Amiodarone (AM) is the most effective antiarrhythmic agent currently available. However, clinical application of AM is limited by its serious toxic adverse effects including optic neuropathy. The purpose of this study was to explore the effects of AM and to assess if insulin-like growth factor-1 (IGF-1) could protect retinal neuronal cells from AM-induced apoptosis, and to determine the molecular mechanisms underlying the effects. Accordingly, the phosphorylation/activation of Akt and FoxO3a were analyzed by Western blot while the possible pathways involved in the protection of IGF-1 were investigated by application of various pathway inhibitors. The full electroretinogram (FERG) was used to evaluate in vivo effect of AM and IGF-1 on rat retinal physiological functions. Our results showed that AM concentration dependently caused an apoptosis of RGC-5 cells, while IGF-1 protected RGC-5 cells against this effect by AM. The protective effect of IGF-1 was reversed by PI3K inhibitors LY294002 and wortmannin as well as the Akt inhibitor VIII. AM decreased p-Akt and p-FoxO3a while increased the nuclear localization of FoxO3a in the RGC-5 cells. IGF-1 reversed the effect of AM on the p-Akt and p-FoxO3a and the nuclear translocation of FoxO3a. Similar results were obtained in primary cultured retinal ganglia cells. Furthermore, FERG in vivo recording in rats showed that AM decreased a-wave and b-wave of FERG while IGF-1 reversed the effects of AM. These data show that AM induced apoptosis of retinal neuronal cells via inhibiting the PI3K/Akt/FoxO3a pathway while IGF-1 protected RGC-5 cells against AM-induced cell apoptosis by stimulating this pathway.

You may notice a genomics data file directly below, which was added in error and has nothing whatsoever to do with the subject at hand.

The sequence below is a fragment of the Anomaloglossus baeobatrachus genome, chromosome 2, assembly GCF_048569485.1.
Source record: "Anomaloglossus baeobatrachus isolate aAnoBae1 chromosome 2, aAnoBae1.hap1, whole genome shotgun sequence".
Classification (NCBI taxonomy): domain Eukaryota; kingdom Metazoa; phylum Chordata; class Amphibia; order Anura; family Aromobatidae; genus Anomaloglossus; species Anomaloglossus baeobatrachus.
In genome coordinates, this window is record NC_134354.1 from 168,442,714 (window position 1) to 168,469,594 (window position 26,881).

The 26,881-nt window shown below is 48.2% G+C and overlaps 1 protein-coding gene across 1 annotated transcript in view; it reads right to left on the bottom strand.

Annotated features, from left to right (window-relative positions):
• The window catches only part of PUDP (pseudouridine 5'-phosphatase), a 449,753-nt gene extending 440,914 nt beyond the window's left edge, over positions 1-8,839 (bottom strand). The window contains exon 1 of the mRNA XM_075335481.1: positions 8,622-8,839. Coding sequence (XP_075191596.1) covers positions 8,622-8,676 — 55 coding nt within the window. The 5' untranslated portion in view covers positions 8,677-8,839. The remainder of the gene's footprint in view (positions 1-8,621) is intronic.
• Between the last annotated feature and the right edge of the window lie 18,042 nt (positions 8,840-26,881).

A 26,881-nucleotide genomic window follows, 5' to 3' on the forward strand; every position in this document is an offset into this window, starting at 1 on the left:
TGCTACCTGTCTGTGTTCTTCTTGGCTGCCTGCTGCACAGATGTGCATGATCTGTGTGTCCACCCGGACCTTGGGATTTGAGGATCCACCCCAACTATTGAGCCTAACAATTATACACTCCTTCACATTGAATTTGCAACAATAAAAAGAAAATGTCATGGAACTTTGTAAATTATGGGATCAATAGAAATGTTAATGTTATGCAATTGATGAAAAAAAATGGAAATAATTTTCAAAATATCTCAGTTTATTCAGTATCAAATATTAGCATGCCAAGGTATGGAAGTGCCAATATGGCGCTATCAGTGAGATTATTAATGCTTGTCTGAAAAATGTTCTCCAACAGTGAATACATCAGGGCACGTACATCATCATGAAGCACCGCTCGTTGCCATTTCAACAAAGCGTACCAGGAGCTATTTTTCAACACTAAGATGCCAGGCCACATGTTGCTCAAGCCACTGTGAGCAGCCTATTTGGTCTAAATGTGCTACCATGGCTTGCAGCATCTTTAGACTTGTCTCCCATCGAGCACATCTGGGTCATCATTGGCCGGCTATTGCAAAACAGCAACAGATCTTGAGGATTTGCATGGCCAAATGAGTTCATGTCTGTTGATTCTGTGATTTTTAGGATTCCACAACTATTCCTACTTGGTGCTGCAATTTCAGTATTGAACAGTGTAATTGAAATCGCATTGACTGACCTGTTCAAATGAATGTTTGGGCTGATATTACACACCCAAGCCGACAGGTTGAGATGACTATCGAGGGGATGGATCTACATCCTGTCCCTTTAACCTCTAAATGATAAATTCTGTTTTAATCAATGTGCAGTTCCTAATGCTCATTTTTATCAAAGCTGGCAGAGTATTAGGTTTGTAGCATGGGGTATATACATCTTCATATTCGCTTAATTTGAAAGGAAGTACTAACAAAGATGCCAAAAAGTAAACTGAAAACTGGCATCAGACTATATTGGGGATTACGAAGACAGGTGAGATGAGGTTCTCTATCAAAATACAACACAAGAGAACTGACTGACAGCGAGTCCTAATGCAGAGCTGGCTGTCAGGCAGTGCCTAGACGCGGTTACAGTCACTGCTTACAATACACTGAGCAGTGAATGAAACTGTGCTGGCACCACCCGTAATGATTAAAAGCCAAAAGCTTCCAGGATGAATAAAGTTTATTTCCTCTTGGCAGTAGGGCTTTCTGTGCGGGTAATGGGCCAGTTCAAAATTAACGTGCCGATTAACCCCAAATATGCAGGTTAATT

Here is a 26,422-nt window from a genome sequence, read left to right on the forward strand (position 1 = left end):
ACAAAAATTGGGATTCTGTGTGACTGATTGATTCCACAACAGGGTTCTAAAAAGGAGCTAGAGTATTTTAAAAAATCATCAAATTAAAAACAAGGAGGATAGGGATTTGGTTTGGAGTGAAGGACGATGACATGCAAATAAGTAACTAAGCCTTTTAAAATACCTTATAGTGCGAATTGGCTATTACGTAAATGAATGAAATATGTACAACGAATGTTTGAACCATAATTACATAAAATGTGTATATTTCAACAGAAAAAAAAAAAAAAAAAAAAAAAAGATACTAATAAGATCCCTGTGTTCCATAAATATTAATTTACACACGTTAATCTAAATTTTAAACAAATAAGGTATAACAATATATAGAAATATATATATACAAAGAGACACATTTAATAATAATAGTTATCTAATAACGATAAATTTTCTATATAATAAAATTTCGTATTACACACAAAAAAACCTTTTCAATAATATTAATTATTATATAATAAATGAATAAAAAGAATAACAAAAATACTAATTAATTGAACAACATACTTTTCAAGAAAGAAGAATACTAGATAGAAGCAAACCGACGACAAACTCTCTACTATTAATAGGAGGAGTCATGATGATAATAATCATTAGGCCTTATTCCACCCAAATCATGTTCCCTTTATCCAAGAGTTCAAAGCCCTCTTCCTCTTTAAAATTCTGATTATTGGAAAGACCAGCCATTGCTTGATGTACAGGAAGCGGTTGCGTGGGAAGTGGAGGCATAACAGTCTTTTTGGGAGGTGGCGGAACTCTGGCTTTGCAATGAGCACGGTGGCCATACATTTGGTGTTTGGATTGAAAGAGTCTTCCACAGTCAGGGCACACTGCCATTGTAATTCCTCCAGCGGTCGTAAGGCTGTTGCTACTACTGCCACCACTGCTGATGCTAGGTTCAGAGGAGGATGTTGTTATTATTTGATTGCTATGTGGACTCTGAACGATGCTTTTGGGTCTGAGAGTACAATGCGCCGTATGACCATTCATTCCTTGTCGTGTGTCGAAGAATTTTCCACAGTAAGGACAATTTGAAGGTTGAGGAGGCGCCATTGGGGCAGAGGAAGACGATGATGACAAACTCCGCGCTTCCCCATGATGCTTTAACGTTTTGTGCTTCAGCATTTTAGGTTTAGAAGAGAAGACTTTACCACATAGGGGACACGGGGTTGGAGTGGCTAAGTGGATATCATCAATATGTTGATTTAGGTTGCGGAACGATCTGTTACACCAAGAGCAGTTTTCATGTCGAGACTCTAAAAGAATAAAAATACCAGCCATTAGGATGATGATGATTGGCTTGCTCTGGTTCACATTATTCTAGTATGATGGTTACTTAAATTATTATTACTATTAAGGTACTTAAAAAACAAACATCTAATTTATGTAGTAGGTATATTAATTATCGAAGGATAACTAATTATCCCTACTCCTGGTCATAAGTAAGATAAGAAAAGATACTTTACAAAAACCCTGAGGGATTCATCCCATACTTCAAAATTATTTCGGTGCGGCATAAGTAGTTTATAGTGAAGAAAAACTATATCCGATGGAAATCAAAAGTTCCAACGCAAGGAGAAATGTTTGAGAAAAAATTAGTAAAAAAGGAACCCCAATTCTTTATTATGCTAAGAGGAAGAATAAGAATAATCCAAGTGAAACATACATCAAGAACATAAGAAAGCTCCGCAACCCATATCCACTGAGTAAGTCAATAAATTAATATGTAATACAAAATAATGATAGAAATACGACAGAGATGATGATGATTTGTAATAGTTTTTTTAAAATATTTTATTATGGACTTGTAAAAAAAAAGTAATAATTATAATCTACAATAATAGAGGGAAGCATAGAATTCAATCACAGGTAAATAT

Keywords: Akt; Amiodarone; Antiarrhythmic; Apoptosis; FoxO3a; Neuroprotection.